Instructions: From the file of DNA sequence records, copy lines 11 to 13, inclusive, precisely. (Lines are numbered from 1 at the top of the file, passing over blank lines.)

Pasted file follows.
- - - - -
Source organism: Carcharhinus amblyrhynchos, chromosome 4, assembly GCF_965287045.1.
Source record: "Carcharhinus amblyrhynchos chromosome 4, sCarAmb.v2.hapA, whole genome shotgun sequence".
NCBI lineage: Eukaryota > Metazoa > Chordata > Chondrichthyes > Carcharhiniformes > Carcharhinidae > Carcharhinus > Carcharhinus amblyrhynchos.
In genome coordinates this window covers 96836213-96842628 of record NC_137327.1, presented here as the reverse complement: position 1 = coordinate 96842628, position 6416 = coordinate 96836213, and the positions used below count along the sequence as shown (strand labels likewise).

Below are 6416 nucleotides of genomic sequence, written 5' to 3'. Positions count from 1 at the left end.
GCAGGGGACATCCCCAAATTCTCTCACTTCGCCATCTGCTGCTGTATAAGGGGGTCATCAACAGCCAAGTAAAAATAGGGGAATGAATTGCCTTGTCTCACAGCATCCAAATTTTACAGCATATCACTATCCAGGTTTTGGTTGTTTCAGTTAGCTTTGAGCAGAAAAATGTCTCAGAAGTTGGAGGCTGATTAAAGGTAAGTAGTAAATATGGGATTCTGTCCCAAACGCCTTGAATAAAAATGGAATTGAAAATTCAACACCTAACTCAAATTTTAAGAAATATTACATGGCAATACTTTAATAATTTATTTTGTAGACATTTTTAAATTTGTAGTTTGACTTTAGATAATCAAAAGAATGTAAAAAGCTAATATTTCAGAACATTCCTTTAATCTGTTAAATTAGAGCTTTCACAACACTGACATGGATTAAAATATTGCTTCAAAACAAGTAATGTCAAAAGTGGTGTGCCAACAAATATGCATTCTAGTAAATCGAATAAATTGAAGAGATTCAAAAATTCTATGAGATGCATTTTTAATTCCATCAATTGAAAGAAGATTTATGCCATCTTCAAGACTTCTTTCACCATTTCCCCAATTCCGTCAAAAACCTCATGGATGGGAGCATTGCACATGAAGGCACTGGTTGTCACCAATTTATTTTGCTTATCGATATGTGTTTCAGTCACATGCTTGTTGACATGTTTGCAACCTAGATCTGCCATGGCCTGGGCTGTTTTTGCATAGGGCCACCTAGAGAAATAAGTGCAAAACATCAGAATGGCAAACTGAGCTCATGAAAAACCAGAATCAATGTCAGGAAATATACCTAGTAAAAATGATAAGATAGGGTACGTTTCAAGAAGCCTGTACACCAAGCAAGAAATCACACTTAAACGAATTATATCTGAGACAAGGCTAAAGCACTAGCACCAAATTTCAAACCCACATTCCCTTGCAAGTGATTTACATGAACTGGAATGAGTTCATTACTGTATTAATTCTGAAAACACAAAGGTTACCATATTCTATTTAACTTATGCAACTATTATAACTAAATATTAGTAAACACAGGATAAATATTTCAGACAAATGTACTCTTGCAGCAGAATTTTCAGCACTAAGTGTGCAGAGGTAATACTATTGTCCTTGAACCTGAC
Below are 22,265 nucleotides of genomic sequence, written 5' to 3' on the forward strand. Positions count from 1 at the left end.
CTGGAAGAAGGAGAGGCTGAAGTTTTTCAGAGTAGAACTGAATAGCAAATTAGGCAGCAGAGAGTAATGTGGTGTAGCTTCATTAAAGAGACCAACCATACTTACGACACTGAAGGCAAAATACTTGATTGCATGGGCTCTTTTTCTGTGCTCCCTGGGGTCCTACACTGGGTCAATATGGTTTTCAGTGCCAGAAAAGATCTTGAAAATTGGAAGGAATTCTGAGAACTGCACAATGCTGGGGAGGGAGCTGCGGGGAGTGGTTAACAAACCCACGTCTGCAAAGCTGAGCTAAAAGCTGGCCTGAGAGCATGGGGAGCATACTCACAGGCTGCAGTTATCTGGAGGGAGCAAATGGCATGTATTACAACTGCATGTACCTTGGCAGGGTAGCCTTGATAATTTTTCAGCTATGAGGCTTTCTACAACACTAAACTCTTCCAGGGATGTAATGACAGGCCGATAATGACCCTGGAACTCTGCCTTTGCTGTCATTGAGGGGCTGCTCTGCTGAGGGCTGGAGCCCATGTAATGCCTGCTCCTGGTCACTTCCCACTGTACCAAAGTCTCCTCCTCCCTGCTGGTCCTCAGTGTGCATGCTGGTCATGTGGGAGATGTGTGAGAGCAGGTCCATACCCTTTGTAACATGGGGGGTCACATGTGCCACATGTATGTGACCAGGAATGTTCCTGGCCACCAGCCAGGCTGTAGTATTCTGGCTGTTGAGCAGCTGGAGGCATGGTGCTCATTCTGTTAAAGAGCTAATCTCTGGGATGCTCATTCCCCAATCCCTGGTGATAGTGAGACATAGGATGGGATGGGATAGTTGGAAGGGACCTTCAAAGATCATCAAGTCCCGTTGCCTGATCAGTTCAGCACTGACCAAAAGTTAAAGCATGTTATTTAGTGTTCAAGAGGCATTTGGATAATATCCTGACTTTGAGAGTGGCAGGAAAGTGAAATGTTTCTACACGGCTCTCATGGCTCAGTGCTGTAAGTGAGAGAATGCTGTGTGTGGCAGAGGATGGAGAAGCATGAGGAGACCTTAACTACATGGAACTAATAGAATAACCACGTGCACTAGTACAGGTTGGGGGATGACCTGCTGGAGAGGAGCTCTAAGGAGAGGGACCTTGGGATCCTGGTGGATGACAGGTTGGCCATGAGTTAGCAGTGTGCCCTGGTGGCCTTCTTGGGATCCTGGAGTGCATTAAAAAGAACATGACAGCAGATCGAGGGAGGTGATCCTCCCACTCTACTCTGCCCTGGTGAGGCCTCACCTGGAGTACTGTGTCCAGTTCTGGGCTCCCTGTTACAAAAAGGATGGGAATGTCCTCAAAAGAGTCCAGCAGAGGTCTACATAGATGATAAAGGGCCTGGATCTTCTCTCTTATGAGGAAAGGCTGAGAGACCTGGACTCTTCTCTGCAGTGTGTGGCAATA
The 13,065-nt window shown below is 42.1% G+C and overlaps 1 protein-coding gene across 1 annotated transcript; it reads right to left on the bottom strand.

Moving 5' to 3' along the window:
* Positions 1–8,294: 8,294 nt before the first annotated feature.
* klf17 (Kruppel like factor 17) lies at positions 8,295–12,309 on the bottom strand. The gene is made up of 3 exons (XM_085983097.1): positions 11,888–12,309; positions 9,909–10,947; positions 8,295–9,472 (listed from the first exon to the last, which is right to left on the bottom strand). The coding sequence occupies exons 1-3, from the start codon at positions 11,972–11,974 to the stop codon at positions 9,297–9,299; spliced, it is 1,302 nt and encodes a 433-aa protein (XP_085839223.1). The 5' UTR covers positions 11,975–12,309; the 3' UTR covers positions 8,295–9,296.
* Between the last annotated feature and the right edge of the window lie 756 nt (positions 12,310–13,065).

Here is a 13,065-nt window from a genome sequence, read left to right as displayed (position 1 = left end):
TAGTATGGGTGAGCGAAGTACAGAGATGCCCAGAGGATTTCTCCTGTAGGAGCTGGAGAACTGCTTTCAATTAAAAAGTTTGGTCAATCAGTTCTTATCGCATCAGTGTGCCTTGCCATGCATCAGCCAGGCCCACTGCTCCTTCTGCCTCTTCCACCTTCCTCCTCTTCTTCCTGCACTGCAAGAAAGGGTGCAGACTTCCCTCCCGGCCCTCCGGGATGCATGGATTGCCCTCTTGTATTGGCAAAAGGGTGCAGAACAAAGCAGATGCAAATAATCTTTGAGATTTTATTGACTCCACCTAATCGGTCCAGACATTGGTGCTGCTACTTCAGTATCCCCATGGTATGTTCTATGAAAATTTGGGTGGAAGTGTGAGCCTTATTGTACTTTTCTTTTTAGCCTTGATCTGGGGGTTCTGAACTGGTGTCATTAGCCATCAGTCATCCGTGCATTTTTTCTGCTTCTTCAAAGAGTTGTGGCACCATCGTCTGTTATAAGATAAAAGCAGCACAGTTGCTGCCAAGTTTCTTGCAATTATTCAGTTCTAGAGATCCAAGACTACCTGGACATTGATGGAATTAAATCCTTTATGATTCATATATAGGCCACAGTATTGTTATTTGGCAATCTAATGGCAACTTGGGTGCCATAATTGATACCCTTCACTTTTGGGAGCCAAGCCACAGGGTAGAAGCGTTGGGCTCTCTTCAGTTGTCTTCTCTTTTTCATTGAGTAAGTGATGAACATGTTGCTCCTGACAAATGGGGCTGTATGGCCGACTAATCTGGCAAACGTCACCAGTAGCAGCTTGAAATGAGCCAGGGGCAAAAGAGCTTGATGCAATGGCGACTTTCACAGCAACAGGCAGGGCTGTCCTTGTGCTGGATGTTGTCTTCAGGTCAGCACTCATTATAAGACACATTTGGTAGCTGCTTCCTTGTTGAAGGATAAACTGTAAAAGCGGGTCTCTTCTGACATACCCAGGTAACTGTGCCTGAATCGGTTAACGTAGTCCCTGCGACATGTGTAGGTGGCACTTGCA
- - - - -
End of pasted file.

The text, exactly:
* Positions 1–8,294: 8,294 nt before the first annotated feature.
* klf17 (Kruppel like factor 17) lies at positions 8,295–12,309 on the bottom strand. The gene is made up of 3 exons (XM_085983097.1): positions 11,888–12,309; positions 9,909–10,947; positions 8,295–9,472 (listed from the first exon to the last, which is right to left on the bottom strand). The coding sequence occupies exons 1-3, from the start codon at positions 11,972–11,974 to the stop codon at positions 9,297–9,299; spliced, it is 1,302 nt and encodes a 433-aa protein (XP_085839223.1). The 5' UTR covers positions 11,975–12,309; the 3' UTR covers positions 8,295–9,296.
* Between the last annotated feature and the right edge of the window lie 756 nt (positions 12,310–13,065).